its adaptation to outer influences, its self-organizing structure and
the ability to change system properties through evolution. I visualized
the raiding and emigration behavior of army ants as a complex system
in form of a schematic illustration. Furthermore, I modeled a possible
evolutionary scenario of the main communication systems and the corresponding
predatory behavior in the genus Leptogenys. This approach contributes
to hypotheses existing in literature.
Characteristics of army ant
By use of a theoretical model, I studied the role of
different pheromone components for the recruitment efficiency of L.
distinguenda. In this model, a communication-system of at least
two pheromone signals meets the requirement for a trail system like
it is found in army ants best. Such a system includes not only a highly
efficient recruitment but also a remarkable flexibility to switch behavior
according to changing conditions. Other models of swarming systems in
ants based on one single pheromone cannot satisfactorily explain this
In a comprehensive survey including numerous ant species,
I established basic principles, which are important for the coordination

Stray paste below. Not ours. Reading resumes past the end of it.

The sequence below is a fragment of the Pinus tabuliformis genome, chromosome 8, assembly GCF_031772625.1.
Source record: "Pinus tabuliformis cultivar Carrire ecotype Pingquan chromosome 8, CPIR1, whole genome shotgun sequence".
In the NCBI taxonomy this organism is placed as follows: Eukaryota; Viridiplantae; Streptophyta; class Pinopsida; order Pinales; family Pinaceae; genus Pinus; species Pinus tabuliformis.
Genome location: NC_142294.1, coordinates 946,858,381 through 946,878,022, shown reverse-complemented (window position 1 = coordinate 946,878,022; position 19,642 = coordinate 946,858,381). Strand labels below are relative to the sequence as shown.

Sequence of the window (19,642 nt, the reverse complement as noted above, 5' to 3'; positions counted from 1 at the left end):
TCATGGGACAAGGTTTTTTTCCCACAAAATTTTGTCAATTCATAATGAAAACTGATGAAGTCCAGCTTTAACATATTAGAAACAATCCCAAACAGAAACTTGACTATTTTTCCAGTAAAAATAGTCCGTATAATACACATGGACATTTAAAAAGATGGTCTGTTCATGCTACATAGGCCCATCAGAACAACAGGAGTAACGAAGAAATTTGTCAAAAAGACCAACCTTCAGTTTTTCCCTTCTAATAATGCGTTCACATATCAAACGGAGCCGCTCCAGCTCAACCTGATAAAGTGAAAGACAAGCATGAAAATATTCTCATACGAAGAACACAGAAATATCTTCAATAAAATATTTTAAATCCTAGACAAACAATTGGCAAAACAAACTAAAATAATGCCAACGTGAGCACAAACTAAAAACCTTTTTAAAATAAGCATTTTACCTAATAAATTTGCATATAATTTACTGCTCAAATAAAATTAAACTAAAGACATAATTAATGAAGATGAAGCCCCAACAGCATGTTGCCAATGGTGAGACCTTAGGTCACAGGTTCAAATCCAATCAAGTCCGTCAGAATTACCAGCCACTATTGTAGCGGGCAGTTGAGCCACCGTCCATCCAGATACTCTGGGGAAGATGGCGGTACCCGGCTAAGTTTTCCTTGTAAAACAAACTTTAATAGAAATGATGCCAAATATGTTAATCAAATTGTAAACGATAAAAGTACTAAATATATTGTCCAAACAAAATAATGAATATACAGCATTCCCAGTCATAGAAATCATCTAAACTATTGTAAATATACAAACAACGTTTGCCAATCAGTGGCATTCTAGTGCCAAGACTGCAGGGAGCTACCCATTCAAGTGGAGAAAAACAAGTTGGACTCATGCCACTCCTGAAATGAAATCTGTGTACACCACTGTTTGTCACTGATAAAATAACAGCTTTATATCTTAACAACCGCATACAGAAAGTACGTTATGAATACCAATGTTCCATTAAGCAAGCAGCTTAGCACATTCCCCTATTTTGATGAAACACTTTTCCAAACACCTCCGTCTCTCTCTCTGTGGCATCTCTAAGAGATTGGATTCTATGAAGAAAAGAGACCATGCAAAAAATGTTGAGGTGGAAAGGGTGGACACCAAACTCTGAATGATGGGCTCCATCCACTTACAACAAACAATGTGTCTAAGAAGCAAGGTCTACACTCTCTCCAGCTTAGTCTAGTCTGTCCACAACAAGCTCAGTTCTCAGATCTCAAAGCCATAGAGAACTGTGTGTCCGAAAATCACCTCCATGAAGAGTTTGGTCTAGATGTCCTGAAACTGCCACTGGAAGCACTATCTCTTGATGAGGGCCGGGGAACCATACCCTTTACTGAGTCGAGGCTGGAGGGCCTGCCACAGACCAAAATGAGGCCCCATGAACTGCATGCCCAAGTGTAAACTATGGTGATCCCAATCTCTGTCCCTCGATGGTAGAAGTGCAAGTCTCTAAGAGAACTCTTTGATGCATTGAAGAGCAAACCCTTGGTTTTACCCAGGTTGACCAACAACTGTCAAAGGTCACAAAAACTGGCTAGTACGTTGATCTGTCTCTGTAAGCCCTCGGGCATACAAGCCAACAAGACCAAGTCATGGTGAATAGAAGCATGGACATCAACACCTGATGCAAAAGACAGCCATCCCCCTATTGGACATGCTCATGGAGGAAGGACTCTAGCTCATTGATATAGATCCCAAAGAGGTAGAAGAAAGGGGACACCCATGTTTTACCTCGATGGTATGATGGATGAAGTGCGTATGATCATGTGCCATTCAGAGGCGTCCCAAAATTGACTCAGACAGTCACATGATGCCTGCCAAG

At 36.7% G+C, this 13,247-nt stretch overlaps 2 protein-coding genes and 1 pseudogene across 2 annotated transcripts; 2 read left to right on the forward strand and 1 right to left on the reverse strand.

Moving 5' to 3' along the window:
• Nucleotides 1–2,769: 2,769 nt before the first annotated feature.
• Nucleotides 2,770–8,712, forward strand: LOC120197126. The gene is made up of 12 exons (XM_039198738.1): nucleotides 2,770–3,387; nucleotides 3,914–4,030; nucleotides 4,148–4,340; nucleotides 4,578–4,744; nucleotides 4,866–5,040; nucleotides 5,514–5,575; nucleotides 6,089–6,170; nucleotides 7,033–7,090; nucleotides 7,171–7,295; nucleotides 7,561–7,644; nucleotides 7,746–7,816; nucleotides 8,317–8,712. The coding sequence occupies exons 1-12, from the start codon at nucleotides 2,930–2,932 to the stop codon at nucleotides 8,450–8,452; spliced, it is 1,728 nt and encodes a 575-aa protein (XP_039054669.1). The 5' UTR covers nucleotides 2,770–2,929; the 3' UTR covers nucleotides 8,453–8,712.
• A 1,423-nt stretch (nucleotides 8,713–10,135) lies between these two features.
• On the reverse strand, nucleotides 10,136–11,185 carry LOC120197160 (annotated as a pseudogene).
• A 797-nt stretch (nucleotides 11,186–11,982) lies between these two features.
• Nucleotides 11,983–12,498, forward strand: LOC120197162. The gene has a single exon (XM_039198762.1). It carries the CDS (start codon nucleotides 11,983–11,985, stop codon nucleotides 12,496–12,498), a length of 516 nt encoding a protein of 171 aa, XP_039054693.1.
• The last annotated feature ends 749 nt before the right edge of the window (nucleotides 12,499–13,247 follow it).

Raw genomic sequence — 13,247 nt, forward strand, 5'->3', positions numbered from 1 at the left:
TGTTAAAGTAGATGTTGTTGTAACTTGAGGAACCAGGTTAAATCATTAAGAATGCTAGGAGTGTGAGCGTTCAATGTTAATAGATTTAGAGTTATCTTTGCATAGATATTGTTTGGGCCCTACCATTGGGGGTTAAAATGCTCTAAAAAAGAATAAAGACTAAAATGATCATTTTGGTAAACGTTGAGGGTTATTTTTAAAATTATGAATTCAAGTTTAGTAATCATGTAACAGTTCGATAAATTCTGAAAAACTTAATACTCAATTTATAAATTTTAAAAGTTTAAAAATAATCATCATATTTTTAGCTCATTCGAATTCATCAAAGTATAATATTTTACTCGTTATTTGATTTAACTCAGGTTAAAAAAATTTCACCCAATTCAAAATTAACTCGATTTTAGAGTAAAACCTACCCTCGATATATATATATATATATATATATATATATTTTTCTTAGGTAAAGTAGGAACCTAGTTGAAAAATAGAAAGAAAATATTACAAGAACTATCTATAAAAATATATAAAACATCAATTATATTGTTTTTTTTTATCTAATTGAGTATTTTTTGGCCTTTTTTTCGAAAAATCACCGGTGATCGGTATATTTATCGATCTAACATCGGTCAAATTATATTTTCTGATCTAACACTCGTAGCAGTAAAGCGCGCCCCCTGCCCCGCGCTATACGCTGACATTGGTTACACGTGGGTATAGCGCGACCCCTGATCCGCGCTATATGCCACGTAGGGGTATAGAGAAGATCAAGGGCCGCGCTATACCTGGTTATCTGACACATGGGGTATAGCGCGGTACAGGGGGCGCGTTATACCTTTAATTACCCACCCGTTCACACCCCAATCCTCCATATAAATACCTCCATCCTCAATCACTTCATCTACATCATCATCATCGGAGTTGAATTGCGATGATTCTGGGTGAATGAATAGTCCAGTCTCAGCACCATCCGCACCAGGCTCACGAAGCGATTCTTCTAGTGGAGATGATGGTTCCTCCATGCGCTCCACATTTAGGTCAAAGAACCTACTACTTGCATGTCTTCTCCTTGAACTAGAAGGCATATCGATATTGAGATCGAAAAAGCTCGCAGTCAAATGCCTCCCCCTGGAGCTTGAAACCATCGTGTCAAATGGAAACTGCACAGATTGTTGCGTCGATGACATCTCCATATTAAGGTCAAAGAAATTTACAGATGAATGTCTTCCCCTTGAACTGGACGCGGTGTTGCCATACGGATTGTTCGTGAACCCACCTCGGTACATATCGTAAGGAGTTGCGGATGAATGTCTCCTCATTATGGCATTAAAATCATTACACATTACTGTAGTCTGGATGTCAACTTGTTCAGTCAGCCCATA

of army ant behavior. Some behavioral patterns, which are displayed
by army ants, are also found in ants of other ecotypes and only the
combination of all patterns is unique to army ants. The classical definition
of the army ant syndrome is not completely unambiguous, resulting in
a confusion in the literature with ant species, which do not show true
army ant behavior. For this reason I suggest a modified and unequivocal
definition: The expressions "group-predation" or "group-raiding" should
not be used anymore for army ant like hunting strategies, rather than
exclusively for scout-induced foraging. If raiding behavior of army
ants is consequently referred to as "mass-predation" or "mass-raiding",
any misunderstanding is excluded. Furthermore, these definitions refer
better to the communication systems realized in each group and consequently
transfer the expressions "group-recruitment" and "mass-recruitment"
to the corresponding foraging behavior.
I also took the interesting biology of myrmecophiles
into consideration, which are extraordinarily abundant in army ants,
by examining their integration into the host colonies. This was done
with special regard to the chemical communication. In L. distinguenda,
part of the guest fauna is able to detect pheromone trails of their
hosts and follow emigrations actively (springtails, a bristletail, a
spider, staphylinid beetles, phorid flies). Other species are not able
to detect any pheromone trails but they nevertheless participate in
emigrations, riding on the brood which is carried by workers to the
new nest (Acari, a woodlouse, nitidulid beetles). Regularly, part of
these myrmecophiles stay behind when they miss an emigration of their